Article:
I always liked Joan Fontaine, though my liking was based merely on her performances in the Hitchcock mystery movies Rebecca and Suspicion. Even so, I expected to enjoy reading No Bed of Roses, and indeed I did, although not in the way I had hoped.
Joan Fontaine’s autobiography was published in 1978 when the notion of the ‘tell all’ book had not yet taken hold. And so we are given quite a lot of detail about the circumstances of Fontaine’s life, her career and her relationships, but the real depth of her feelings remains to a great extent undisclosed. One senses a certain emotional distance from the life that Joan Fontaine describes, and perhaps there is a good reason for this.
I already knew about the long standing estrangement between Fontaine and her sister, Olivia de Havilland, but didn't know about their childhood experiences. Their treatment at the hands of their father, mother and stepfather can only be described as physically and emotionally abusive. For this, Fontaine gets my wholehearted sympathy, though I was surprised by the ongoing relationship she maintained with all three of them. Perhaps this miserable early life explains some of her later choices, her unsuccessful marriages and the feeling that much of her emotional life is kept ‘behind closed doors’.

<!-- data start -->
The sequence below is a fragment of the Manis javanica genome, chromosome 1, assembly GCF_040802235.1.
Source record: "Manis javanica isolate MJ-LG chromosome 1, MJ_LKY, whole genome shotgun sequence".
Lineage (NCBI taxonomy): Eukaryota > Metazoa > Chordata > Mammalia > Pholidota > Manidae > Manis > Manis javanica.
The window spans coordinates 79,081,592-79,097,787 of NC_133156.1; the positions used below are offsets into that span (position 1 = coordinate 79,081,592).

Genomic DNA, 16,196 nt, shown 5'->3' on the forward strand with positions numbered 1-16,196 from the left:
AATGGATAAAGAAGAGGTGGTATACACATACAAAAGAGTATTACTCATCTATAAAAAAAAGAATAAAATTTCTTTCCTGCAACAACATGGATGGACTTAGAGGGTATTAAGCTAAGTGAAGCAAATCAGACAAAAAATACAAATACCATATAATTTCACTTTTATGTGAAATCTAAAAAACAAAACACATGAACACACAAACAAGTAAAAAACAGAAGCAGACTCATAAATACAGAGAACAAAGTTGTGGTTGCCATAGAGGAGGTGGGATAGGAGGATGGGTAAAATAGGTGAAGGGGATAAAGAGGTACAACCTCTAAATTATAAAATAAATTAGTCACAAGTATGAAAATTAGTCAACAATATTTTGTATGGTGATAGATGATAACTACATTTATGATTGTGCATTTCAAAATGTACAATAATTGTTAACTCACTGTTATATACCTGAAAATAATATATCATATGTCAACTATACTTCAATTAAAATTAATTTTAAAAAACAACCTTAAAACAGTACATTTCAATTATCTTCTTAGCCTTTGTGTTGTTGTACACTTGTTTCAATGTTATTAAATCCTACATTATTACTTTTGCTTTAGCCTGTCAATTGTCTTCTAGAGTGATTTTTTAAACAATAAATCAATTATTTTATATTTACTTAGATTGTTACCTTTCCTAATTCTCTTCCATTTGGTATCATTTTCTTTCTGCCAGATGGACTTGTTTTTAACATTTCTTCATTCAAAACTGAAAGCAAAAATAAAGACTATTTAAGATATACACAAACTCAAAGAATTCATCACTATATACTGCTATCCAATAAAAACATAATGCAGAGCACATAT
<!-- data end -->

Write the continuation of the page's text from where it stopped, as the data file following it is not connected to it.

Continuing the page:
Born in Japan in 1917 to British parents, Joan Fontaine, her mother and sister later moved to California. She began her movie acting career at only nineteen years old and appeared in a number of largely forgettable films until her big break, when Hitchcock cast her as the second Mrs de Winter in Rebecca (1940), and in Suspicion with Cary Grant the following year.
Joan Fontaine had a long and varied career both in movies and on stage, and yet she comes over in the book not so much as an actress but more as a socialite who took to acting as a way to make money. She did move in some quite exalted circles, and hob-nobbed with the social A-list of the day. She describes lavish parties, first class travel all over the globe, and several love affairs - with other intrigues being only subtly hinted at.
Her second husband suggested that a more appropriate title for her autobiography would be ‘No Shred of Truth’. (He, by the way, is painted in a much less than flattering light.) My personal feeling was that the book was truthful, but not as open and ‘no holds barred’ as might be written today.
Joan Fontaine made her final appearance on television in 1994, and at the time of writing is aged 95 and living in California.
I enjoyed No Bed of Roses and thought it was well written, but I came away from a book a little sad because I did not know Joan Fontaine very much better than before.